Can Myxopapillary ependymoma be cured?

2020-10-06 by No Comments

Can Myxopapillary ependymoma be cured?

Standard treatment of myxopapillary ependymoma is surgery with the aim of removing as much of the tumor as possible. This tumor type may be cured if all of the tumor is removed during surgery, which is referred to as total resection, and there is usually a favorable outlook in these cases.

What is papillary ependymoma?

Papillary ependymoma is a rare tumor that may be located along the ventricular walls or within the spinal cord. We report the case of a 54-year-old patient with a papillary ependymoma WHO grade II arising at the entrance of the aqueduct. The tumor caused hydrocephalus.

How common is Myxopapillary ependymoma?

Spinal ependymomas are rare tumors, with an incidence of approximately 0.2/100,000 population with a slight male predominance. Approximately 0.5% of all ependymomas are classified as myxopapillary, thus having an incidence of 0.01 per million population (1,2).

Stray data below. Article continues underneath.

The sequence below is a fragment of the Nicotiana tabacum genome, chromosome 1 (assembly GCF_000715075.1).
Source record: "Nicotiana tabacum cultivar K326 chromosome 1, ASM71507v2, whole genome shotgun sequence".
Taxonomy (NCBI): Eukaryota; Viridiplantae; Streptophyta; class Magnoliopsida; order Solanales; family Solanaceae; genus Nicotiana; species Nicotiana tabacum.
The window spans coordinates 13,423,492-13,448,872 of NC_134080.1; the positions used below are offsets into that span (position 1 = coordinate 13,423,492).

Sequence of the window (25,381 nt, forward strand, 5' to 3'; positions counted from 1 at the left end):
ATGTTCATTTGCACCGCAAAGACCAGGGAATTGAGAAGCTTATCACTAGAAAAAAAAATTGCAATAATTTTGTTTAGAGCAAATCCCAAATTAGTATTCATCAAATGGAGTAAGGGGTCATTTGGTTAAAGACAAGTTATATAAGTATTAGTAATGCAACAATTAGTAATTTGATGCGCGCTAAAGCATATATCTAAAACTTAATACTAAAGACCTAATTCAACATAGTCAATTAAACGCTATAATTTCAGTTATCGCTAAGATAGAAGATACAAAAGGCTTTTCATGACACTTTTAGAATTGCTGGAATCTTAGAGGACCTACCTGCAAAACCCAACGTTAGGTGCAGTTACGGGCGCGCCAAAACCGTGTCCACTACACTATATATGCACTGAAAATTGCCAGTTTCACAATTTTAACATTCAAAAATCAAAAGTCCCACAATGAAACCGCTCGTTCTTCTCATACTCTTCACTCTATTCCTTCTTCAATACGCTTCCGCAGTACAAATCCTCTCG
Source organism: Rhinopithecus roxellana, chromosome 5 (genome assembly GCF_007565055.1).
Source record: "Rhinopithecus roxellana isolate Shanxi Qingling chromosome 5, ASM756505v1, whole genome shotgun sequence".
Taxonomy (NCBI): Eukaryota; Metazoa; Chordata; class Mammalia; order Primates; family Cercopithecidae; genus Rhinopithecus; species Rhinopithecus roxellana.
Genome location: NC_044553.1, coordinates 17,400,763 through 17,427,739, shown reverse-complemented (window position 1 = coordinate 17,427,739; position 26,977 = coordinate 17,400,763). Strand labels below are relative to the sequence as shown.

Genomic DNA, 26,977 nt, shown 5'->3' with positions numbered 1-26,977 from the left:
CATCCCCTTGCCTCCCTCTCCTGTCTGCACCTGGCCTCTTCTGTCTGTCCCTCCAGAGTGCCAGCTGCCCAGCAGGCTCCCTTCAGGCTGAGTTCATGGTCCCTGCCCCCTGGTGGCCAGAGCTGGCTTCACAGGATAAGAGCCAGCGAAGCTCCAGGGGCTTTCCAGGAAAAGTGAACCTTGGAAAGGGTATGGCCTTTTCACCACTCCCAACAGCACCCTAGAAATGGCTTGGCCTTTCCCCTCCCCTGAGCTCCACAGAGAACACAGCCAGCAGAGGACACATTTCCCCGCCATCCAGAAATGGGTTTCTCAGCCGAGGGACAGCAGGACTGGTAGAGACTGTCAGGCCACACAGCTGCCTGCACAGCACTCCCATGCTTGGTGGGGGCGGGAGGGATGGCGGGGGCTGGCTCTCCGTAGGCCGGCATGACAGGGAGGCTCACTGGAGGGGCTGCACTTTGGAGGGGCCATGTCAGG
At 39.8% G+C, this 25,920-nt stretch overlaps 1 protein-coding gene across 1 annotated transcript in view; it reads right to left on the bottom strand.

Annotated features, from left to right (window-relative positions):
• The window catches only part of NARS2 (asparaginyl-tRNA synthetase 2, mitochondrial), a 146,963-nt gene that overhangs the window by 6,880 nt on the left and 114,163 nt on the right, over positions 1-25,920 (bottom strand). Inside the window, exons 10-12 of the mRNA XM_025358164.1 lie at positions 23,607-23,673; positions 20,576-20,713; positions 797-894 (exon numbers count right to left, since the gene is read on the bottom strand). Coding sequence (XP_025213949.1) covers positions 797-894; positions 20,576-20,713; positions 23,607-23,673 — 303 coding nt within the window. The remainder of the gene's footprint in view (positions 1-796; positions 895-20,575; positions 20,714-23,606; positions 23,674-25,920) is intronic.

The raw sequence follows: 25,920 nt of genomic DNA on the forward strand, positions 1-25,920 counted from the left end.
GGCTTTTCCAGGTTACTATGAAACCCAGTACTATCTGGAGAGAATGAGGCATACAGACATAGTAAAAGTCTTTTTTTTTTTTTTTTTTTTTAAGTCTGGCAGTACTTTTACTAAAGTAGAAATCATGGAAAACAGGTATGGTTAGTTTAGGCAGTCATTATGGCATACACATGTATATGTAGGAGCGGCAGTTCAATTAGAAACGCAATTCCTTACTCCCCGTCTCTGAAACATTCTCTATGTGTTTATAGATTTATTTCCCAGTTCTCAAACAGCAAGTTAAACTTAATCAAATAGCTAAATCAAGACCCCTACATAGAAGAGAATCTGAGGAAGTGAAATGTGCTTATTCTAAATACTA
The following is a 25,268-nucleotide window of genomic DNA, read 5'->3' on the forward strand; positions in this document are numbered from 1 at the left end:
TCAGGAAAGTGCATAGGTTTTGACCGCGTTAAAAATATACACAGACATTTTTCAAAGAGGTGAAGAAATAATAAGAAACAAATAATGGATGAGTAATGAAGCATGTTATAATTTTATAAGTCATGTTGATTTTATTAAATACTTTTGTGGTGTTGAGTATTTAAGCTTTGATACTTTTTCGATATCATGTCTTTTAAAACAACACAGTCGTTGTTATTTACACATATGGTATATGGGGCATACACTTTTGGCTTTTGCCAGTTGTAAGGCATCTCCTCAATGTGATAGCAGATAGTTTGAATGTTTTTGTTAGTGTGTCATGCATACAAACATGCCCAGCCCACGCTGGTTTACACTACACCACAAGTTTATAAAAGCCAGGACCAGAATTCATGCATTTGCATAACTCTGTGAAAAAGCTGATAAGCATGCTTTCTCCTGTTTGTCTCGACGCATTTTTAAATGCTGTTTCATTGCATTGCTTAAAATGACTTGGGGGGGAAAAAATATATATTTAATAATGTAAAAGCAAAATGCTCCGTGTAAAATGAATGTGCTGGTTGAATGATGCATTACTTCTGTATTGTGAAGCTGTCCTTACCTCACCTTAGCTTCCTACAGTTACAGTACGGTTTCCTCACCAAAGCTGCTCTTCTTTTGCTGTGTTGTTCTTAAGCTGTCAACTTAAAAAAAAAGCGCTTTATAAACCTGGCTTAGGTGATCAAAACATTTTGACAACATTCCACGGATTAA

What are the symptoms of ependymoma?

Common signs and symptoms of ependymoma can include:

  • Headache.
  • Nausea and vomiting.
  • Pain that wakes you up.
  • Dizziness and balance problems.
  • Eye problems, such as double or blurry vision.
  • Weakness or numbness in an arm or leg.
  • Trouble with balance or walking.
  • Bowel or bladder problems.

Can you survive ependymoma?

Ependymoma Prognosis The relative 5-year survival rate for ependymoma is 83.9% but know that many factors can affect prognosis. This includes the tumor grade and type, traits of the cancer, the person’s age and health when diagnosed, and how they respond to treatment.

Can ependymoma be benign?

Ependymoma (Grade II): The most common, this type is typically benign and found along the ventricles in either the infratentorial region or the spine. This type is further categorized—on the basis of how the cells look under a microscope—as papillary ependymoma, clear cell ependymoma or tanycytic ependymoma.

How rare is an ependymoma?

In the United States, 200 new cases of ependymoma are found in children and adults each year. Ependymoma occurs more often in children than in adults. Ependymoma is the third most common type of brain tumors in children.

What does a schwannoma feel like?

Symptoms of a schwannoma may be vague and will vary depending on its location and size, but may include a lump or bump that can be seen or felt, pain, muscle weakness, tingling, numbness, hearing problems, and/or facial paralysis. Sometimes schwannomas do not cause any symptoms.